Is the tribalism of which the MRC is accused, a construction?
Of course, it’s the same thing. At every election or every time a serious candidate threatens that of the power in power, these types of accusations emerge. To tax someone with tribalism is to delegitimize him. It is an incredible cynicism, which reached its peak during the last presidential election. It’s time to stop it.
You deny that your party is regionalist?
Absolutely! No one can ever prove that I ever made myself guilty of regionalism or tribalism, either in my academic career or in my political career.
No to go to elections, is it your personal decision?
There too, I heard a lot of things. Kamto is said to be a dictator. No ! The party’s national council chose the boycott. I did not decide anything alone. What is true is that I was one of those who thought we should postpone the legislative and the municipal and start by solving the problems. One example: we are talking about the special status of English-speaking regions [a recommendation of the national dialogue], but nobody knows the content of this formula!
What will you do to face the impatience of young executives who wanted to join the Assembly?
We do not create a party to allow a few peers to have an experience. It is done to achieve goals of national interest. Let me explain: if we had gone to the elections, we would probably have won additional seats, as I told you. We would have entered the political establishment and we would participate in the institutional game. But we could no longer criticize the electoral code, and we would have lost sight of all the objectives for which our party was created, and that for the interest of the few. I am confident that comrades will understand that their political careers are not compromised.
The rest of the opposition seems to be hesitant about what to do next …
This is one of the peculiarities of the Cameroonian opposition. We do not know how to come together and find real areas of political convergence. I have always thought that the question of reforming the electoral system could bring us together precisely because it does not benefit anyone in particular. When the rules of the game are good, they are good for everyone. In 2014, I wrote to all political parties to harmonize our positions on this issue. I did not receive any answer.
Your supporters have complained a lot about red tape. What is it?
Some DOs chose to refuse to issue deeds to some of the opposition candidates who asked for them. I say it with gravity, because by their behavior, they destroy the backbone of the Cameroonian administration. We must explain to the DOs that we do not come to chase them, that we are not their enemies.
Jean-Yves Le Drian, the French Minister of Foreign Affairs, was visiting Cameroon at the end of October. He met President Biya of course, and several politicians, including you. Did you expect more?
I was not disappointed because I take things as they come. It would have been logical, in our context, for the Foreign Minister of a friendly country to pay particular attention to the one who officially came second in the presidential election. It was not the case. Jean-Yves Le Drian thought that a format with the leaders of all political parties represented in the Assembly was sufficient. Did he get the desired answers? I do not know. But it became very clear that he was accompanying the implementation of the resolutions of the dialogue, and one wonders whether the fact that he gave the impression of coming up with a position already decided is the right way to go to help solve the multifaceted crisis we face. At no time did he mention the crisis itself or the revision of the electoral code.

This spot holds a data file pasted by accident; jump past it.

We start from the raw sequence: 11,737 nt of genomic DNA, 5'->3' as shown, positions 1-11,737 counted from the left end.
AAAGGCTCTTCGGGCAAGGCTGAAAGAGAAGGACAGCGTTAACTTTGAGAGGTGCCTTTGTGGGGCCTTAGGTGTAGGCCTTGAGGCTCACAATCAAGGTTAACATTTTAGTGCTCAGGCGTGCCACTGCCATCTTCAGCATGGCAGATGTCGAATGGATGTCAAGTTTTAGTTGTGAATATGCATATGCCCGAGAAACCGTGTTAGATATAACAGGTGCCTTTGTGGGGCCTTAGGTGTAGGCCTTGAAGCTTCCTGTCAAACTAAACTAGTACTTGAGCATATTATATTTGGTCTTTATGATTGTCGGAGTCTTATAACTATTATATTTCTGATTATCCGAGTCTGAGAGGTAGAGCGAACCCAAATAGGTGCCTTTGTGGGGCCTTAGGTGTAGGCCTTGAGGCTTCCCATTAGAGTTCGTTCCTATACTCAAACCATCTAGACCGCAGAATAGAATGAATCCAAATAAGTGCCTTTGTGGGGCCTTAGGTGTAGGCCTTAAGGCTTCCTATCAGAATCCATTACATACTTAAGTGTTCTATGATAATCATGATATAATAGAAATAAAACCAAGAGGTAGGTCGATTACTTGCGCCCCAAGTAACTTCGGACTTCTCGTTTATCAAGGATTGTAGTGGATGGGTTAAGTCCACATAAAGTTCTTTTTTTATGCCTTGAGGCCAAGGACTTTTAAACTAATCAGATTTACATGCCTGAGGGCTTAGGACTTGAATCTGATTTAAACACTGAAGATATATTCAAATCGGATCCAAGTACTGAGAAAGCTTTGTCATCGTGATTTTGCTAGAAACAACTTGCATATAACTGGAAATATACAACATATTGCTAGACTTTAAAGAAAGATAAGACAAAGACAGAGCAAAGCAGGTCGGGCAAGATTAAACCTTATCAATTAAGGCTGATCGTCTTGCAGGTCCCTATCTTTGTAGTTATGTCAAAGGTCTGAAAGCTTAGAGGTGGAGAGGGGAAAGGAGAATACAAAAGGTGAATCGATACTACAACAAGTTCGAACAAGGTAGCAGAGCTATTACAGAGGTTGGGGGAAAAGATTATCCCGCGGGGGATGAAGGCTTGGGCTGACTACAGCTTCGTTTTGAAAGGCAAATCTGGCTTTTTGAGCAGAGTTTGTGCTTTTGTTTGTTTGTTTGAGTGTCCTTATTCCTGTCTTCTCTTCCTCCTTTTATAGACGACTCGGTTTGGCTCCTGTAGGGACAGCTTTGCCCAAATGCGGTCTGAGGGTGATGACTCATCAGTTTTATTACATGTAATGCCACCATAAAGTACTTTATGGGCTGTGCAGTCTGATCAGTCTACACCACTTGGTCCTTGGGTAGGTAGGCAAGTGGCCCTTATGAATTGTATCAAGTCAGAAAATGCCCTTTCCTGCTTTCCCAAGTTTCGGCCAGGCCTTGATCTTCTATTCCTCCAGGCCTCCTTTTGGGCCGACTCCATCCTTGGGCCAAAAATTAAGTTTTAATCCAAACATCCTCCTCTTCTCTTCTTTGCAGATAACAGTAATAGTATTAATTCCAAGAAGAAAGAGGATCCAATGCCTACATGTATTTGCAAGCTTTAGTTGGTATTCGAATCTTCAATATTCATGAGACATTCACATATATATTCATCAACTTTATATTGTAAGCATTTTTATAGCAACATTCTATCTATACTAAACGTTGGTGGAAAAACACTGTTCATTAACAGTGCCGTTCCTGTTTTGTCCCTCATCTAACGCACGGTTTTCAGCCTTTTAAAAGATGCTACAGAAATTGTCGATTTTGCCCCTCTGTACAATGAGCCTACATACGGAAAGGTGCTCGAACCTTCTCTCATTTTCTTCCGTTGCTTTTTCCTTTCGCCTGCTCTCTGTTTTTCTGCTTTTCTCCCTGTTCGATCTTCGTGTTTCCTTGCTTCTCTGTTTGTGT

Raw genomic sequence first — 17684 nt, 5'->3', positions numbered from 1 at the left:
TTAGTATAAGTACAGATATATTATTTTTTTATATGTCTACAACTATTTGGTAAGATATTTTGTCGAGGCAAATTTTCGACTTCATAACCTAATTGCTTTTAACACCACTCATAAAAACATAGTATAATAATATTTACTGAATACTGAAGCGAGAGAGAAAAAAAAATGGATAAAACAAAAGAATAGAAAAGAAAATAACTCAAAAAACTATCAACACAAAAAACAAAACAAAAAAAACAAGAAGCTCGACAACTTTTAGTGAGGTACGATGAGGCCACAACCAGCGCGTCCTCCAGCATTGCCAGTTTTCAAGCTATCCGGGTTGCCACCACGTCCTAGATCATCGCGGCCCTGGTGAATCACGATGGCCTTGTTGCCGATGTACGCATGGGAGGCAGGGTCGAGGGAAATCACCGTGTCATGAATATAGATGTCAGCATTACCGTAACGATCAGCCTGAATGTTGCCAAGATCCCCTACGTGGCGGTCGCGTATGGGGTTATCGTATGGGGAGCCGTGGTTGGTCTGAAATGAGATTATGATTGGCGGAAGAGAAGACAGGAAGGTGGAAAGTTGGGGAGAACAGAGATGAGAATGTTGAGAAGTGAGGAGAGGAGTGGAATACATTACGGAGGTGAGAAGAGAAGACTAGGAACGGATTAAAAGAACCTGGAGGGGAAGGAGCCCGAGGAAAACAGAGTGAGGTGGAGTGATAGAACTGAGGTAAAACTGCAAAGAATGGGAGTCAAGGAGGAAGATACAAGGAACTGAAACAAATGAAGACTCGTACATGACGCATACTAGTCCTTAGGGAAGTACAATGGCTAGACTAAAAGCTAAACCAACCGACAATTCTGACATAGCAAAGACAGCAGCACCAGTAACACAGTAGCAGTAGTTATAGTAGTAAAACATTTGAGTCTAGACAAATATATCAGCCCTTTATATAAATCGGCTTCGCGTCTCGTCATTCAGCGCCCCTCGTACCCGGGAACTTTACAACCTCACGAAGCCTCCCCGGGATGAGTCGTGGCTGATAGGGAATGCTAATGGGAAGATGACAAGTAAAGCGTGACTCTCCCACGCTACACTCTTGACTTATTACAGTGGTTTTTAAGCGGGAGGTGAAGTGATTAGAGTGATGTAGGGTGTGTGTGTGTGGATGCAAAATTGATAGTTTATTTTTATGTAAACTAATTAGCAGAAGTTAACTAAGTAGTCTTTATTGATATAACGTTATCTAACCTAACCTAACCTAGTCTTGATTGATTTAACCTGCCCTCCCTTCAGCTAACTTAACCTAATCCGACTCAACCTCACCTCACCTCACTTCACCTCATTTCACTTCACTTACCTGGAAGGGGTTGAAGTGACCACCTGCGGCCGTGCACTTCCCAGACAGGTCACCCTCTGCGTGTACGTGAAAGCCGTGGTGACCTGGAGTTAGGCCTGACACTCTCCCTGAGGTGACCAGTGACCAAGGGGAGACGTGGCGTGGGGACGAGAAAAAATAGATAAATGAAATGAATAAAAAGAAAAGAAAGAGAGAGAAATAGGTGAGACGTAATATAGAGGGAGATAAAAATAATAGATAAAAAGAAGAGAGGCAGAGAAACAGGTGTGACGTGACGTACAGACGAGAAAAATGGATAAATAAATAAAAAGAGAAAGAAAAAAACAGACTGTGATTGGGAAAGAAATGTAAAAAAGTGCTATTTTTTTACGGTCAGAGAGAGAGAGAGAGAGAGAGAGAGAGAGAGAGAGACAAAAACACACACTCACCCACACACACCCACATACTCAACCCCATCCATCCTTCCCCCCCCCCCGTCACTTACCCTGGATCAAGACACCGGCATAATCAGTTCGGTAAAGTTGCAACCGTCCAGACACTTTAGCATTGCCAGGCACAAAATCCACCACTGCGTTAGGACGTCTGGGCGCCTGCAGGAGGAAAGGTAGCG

Should France be firmer, like the Americans, who, in mid-November, excluded Cameroon from Agoa?
Those who are in business only hear the balance of power. A friendly speech will not make them move. That being said, any approach that will lead the government to understand that it needs to reform the system is welcome.
You spent almost ten months in detention. What do you remember?
This is not a place where I would like to see my own enemies, but the prison has not changed me. It reinforced in me the idea that we must fight for things to change in Cameroon. In my case, incarceration was an injustice. But lamenting it’s fate does not change the case. To say to oneself that it does not have to happen to others, is already the beginning of something different.
What do you say to those who say you are rigid?
That I am not. The proof: I reached out to President Biya for us to work together on a project for a new Republic that I have been working on for decades. To solve our problems, for the salvation of the country, and certainly not because I am looking for a job, I am ready to discuss with him.
Did you expect to take so many strokes when you started politics?
Public life is violent. I have sometimes seen hatred towards me, some wish even my disappearance, but this violence is good for nobody and will not solve any of the problems of Cameroon. Our political projects are not so different that we can not interact with each other.
Social media networks are not soft on you. Does it affect you?
If the lies and the insults could kill, I would have died many times already! I do not read everything, but I see a lot of things happening. Does it hurt me? Yes, sometimes, especially as it happens that jealousy and hatred exceed my person to target the community where I come from. But no matter how much I portray myself as a devil, I have never read or heard reproaches.
Do you think there is a risk of inter-ethnic conflict in Cameroon?
Individually, Cameroonians are not tribalists! On the other hand, there is a small political and academic elite that instils the poison of hate in the veins of our country. But these people have nothing concrete to propose, and their project is doomed to failure.